The Nets’ free-agent pitch to D’Angelo Russell isn’t going to happen today or tomorrow. It’s been ongoing since they traded for him. Now both sides are going to have some tough calls to make this summer.
For Russell, he’ll have to determine what he can get, and how much he’s willing to accept. And Nets GM Sean Marks will have to weigh the cost of keeping the young guard versus the risk of letting him go.
“If you look at D’Angelo — and you could lump a lot of our guys into this — [you weigh] how they’ve developed, how their habits have changed over the course of not only this season, but the seasons we’ve had them here,” Marks said. “Our job is to establish the identity of what a Net is. Our job is to continue to put talent on the roster.
“He’s obviously one of our more talented players. You said we’ll have decisions. D’Angelo is going to have decisions, too. That is a little bit of the nature of this business. But at the end of the day, our job is to continue to put talent on the floor for Brooklyn.”
The Nets can lock up Russell, or give him a qualifying offer and let him hit unrestricted free agency. He’d have a $21 million cap hold, money they couldn’t use to even offer — much less sign — any other free agents without renouncing him.
Russell is eligible for a four-year, $117 million deal from any other team, or five-year, $158 million max deal from the Nets that starts at $27.5 million next season. While such an offer seems unlikely, sources have told The Post he’d like to get as close as possible.
Restricted free agency can be sticky. Marks has made it so for other teams in the past. But in this case, communication will be key.
“The conversations that have taken place are over the entire time that he’s been here,” Marks said. “And those conversations are between he and Kenny [Atkinson], they’re between myself and D’Angelo, they’re between the doctors and the performance team, the staff. And it’s really about a holistic view about how we care for our guys.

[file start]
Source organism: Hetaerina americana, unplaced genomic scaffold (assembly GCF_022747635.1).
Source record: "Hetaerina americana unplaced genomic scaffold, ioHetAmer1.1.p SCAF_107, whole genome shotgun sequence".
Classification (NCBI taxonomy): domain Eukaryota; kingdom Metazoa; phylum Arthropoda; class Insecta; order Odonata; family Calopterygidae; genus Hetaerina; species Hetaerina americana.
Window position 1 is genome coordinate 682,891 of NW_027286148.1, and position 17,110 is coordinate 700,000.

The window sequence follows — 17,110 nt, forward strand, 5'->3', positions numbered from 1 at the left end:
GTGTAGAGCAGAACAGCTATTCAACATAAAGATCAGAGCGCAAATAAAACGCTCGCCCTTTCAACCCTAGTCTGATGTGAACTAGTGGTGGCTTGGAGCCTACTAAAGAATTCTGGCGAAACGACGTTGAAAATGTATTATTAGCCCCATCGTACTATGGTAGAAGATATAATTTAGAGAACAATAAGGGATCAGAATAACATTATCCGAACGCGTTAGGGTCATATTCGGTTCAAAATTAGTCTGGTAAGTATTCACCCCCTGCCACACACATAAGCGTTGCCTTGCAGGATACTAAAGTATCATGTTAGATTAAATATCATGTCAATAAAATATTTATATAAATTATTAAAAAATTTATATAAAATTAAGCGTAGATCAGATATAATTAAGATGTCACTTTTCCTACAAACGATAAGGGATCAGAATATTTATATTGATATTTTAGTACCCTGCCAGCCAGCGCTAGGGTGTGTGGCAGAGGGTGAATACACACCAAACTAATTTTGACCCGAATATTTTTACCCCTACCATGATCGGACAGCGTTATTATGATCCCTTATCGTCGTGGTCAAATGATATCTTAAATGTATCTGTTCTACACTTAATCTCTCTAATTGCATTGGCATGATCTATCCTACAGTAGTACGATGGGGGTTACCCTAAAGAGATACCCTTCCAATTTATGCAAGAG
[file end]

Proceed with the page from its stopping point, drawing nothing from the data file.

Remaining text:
“That’s part of the restricted free-agent pitch, for him. It’s not going to happen in one day or one hour or a 15-minute conversation. This is something that’s happened for 18 months or two years or however long these guys are here. D’Angelo knows how we feel about him. Our job is to keep talent on the floor, and to get better talent and to keep developing that talent. So we’ll see where it all ends up.”
There is a risk here. Russell isn’t just the Nets’ most popular player (2.8 million followers on Instagram), he’s the first All-Star they’ve actually developed since 2013. For a team that preaches development, and saw Russell buy in, what’s the risk of not inking him?
“It’s something we have to keep navigating and see where it will go. The question was more along the lines of he won’t be back: But he’s a Net. As of right now, he’s a Brooklyn Net. That hasn’t changed,” said Marks, not oblivious to the risk. “I understand the business of it. I’ve packed my bags many, many times. And I’ve also seen the dynamic in the locker room where it changes. It’s about having the right leadership in there.
“It’s about having the right vets and having honest questions with your guys. You never want to lead them astray. And I give Kenny a lot of credit because he’s done it on a nightly/daily basis, having honest conversations. That’s where a lot of the respect comes from. … That should really go through the entire organization.”